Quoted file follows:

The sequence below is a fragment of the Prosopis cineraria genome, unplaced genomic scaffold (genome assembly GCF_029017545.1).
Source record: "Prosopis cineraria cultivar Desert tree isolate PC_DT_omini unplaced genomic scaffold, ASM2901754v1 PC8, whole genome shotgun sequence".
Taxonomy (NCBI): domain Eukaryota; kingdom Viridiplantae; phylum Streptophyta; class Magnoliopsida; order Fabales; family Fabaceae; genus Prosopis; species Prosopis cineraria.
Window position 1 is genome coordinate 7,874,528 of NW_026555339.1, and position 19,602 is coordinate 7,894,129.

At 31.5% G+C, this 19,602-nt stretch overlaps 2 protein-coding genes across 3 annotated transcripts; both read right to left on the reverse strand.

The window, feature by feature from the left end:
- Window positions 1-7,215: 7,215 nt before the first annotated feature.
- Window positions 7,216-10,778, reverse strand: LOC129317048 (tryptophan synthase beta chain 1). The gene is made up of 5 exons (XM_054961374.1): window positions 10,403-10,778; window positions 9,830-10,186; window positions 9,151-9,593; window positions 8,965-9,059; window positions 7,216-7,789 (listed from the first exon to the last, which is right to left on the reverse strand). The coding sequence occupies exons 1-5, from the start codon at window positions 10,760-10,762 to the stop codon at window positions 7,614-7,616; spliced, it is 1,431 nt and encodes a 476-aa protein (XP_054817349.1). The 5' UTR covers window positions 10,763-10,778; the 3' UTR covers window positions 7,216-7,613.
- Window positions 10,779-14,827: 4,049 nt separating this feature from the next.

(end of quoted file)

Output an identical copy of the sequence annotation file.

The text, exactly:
The sequence below is a fragment of the Prosopis cineraria genome, unplaced genomic scaffold (genome assembly GCF_029017545.1).
Source record: "Prosopis cineraria cultivar Desert tree isolate PC_DT_omini unplaced genomic scaffold, ASM2901754v1 PC8, whole genome shotgun sequence".
Taxonomy (NCBI): domain Eukaryota; kingdom Viridiplantae; phylum Streptophyta; class Magnoliopsida; order Fabales; family Fabaceae; genus Prosopis; species Prosopis cineraria.
Window position 1 is genome coordinate 7,874,528 of NW_026555339.1, and position 19,602 is coordinate 7,894,129.

At 31.5% G+C, this 19,602-nt stretch overlaps 2 protein-coding genes across 3 annotated transcripts; both read right to left on the reverse strand.

The window, feature by feature from the left end:
- Window positions 1-7,215: 7,215 nt before the first annotated feature.
- Window positions 7,216-10,778, reverse strand: LOC129317048 (tryptophan synthase beta chain 1). The gene is made up of 5 exons (XM_054961374.1): window positions 10,403-10,778; window positions 9,830-10,186; window positions 9,151-9,593; window positions 8,965-9,059; window positions 7,216-7,789 (listed from the first exon to the last, which is right to left on the reverse strand). The coding sequence occupies exons 1-5, from the start codon at window positions 10,760-10,762 to the stop codon at window positions 7,614-7,616; spliced, it is 1,431 nt and encodes a 476-aa protein (XP_054817349.1). The 5' UTR covers window positions 10,763-10,778; the 3' UTR covers window positions 7,216-7,613.
- Window positions 10,779-14,827: 4,049 nt separating this feature from the next.